Interview: Trans Tasman Poetry Slam Poets

Originating in Chicago in 1986, slam poetry has since evolved from the underground jazz club scene to an internationally recognised art form.

This December two high school poetry slam championship squads from different sides of the Tasman Sea are meeting for a poetic battle like no other. Melbourne’s John Monash Science School, champions of the Victorian OutLoud Poetry Slam Finals, and Auckland’s Dilworth School, winners of Word the Front line, will go head-to-head in the southern hemisphere’s only international youth poetry slam competition, the Trans-Tasman Youth Poetry Slam.

Two young poets, Cas Lee (Melbourne) and Jayden Osbourne (Auckland), share how they first became interested in slam poetry and what they are excited about for the upcoming international competition.

How did you first become interested in slam poetry?
Cas:
‘I have to owe this one to a very close friend of mine who showed me ‘Repetition’ by Phil Kaye back in grade 8. I’ve been in love ever since.’

Jayden:
‘It first started with the type of music I listened to. My best friend Phillip showed me a song by Kendrick Lamar in year 10. I was about 14 or 15 and ever since I’ve listened to that song I’ve been interested in rapping, rhyming and words that then led me to writing my own stuff. In year 10 spoken word wasn’t a big thing in our school but the following year we tried to make it more official. This year we definitely cemented our presence as a group.’

What is your poetry about?
Cas:
‘Most of my personal poetry revolves around emotive storytelling; showcasing moments either in my life or someone else’s where people can relate or learn. Group poems take on a slightly different nuance where, since it’s a collaborative effort, the topic tends to centre around social issues such as the big ‘-ism’s (racism, sexism, e.t.c), the big ‘-phobia’s (homophobia, islamophobia) and even education.’

Jayden:
‘It always depends on how I’m feeling at the time. If I’m happy and feel like writing, I’d write about something I enjoy and vice versa. Also it depends on my mood. Feel and mood are different to me. Sometimes I’m in the mood to write a full 3 minute poem in under an hour. And some times I can think on a topic for days, even weeks. So I tend not to force my poetry out, but let it happen naturally. So I guess my poems are about whatever I am feeling. And the way it is written is dependent on my mood.’

Video – Grand Slam Winners, Word the Front Line, Dilworth School, 2017. Video courtesy of South Auckland Poets Collective.

How is slam poetry different from other poetry? Why do you like it so much?
Cas:
‘Slam poetry is just such a versatile medium of storytelling to me. People are constantly doing things with it, whether its adding rhymes (or taking it away), adding rhythm, adding a musical aspect to it (Andrea Gibson’s ‘Maybe I Need You’ is a beautiful example of this), it constantly evolves. But the core of it never changes; to understand what it is to be human. If you’ve ever been to a genuine slam poem competition, you’ll know what I mean when I say that you connect with everyone in the room even though they might be complete strangers.’

Jayden:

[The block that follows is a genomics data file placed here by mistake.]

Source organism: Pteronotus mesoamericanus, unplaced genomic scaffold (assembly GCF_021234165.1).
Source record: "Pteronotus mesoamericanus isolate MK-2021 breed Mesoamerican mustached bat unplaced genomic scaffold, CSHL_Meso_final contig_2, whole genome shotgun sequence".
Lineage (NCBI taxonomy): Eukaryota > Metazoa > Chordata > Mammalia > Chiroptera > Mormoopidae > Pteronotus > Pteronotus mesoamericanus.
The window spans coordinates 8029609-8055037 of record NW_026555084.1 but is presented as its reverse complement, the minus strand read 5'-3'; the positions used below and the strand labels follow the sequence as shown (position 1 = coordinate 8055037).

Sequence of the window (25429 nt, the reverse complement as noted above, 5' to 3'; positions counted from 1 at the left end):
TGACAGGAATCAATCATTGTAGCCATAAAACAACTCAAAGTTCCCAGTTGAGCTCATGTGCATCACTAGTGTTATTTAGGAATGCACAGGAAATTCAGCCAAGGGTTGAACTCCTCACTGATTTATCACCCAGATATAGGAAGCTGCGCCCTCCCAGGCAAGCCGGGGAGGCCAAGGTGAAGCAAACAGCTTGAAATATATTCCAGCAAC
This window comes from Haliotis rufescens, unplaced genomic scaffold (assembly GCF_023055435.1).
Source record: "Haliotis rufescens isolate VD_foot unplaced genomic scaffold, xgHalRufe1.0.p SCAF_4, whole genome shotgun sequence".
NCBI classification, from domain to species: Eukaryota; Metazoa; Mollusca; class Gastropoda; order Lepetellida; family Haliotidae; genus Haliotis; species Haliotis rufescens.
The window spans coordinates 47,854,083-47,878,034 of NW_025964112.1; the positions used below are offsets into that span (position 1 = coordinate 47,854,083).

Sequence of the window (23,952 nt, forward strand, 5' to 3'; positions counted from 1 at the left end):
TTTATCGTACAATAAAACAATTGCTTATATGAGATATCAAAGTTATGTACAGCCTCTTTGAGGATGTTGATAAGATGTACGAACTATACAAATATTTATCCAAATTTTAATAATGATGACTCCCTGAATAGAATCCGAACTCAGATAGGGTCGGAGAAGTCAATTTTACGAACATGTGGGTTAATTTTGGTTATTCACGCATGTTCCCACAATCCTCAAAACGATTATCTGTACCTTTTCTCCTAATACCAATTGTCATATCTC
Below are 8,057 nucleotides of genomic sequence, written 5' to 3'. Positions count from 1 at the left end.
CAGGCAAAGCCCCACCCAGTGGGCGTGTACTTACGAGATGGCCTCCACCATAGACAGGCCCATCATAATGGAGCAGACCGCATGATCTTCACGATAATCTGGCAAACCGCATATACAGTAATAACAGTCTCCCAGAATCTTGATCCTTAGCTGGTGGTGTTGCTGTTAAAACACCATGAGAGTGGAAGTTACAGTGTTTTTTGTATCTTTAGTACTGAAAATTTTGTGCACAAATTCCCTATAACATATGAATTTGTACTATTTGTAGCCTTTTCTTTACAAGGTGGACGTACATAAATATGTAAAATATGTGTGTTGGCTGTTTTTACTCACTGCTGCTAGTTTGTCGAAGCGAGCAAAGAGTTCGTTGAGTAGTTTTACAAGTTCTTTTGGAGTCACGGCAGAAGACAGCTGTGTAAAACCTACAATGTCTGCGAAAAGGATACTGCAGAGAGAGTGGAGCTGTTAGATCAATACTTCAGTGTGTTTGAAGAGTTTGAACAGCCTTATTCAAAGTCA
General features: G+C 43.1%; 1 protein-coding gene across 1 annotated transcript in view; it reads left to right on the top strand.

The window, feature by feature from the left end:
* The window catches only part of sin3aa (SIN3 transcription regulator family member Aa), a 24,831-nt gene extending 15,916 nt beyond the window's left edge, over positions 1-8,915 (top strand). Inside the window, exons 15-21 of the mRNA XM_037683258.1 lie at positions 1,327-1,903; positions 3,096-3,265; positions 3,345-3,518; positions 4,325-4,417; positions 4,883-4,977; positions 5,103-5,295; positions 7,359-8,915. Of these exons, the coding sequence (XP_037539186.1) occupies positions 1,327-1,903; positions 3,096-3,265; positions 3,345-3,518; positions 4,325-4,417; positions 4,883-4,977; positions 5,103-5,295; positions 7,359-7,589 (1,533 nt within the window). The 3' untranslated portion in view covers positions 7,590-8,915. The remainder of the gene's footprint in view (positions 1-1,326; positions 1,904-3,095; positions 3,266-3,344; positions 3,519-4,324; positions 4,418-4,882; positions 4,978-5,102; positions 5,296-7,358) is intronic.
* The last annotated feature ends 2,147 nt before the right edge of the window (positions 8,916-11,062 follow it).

‘Besides the word SLAM being pit in front of it, I don’t see much difference. I believe Slam Poetry is more intense, but I just love it. And the mood and community it creates.’

What’s you favourite thing about performing slam poetry?
Cas:
‘Hearing the clicks. Getting off stage and having someone come up to you and say, “I really felt that”. Feeling that nervous jittery thing in my fingertips disappear when the poem starts.’

Jayden:
‘I just love performing really. I love writing something I care about. Something I put all my time and an effort into, and watching everyone listen to me. Its like entering a third person mode, its just really cool and gives me an adrenaline rush.’

What has been the best poetry event you have performed at? And why was it your favourite?
Cas:
‘It has to be the Outloud Spoken Word competition. Ignoring the slight bias that we won that competition, it was also just a great collection of people to perform to and with.’

Jayden:
‘Word the Front Line. We were one of 44 schools who entered the National Secondary School Poetry Competition, Word the Front Line. We won the competition. But my favourite poetry event I performed at, suprisingly wasn’t at the finals, it was at the semi finals. Our team, Dilworth, performed our group piece for the first time ever and it was so cool seeing our first 10 from a judge, and getting a standing ovation. So personally for me, it was at the semi finals, of Word the Front Line.’

What are you looking forward to for the AUS/NZ poetry slam competition?
Cas:
‘I am mostly looking forward to having some of that healthy competitive spirit with the people from New Zealand. I’m genuinely looking forward to meeting them and listening to what they have written, it would be exciting to hear what they’ve come up with. I’m ready to be wow-ed.’

Jayden:
‘Firstly, to beat the Australian team! But more importantly just to travel more, meet new cool people, and to perform our pieces to a wider audience.’

Video – Winners Of Australian Poetry’s OutLoud 2016 Slam: The John Monash Science School.Students: Victoria Benson-Heap, Cas Lee, Kai Palihawadana and Vincent Sok Lim. Video courtesy of Emilie Zoey Baker.

The Trans Tasman Youth Poetry Slam is taking place on Saturday 2 December, from 2pm – 4pm, at the FCAC Performance Space.

 


 

IMAGE:
1 – Dilworth school performing. Image courtesy of Dilworth school.
2 – John Monash Science School performing at Melbourne Writers Festival. Image courtesy Cas Lee.
3 – Dilworth school after winning Word the Front Line. Image courtesy of Dilworth School.
4 – John Monash Science School after winning the Outloud Spoken Word competition. Image courtesy Cas Lee.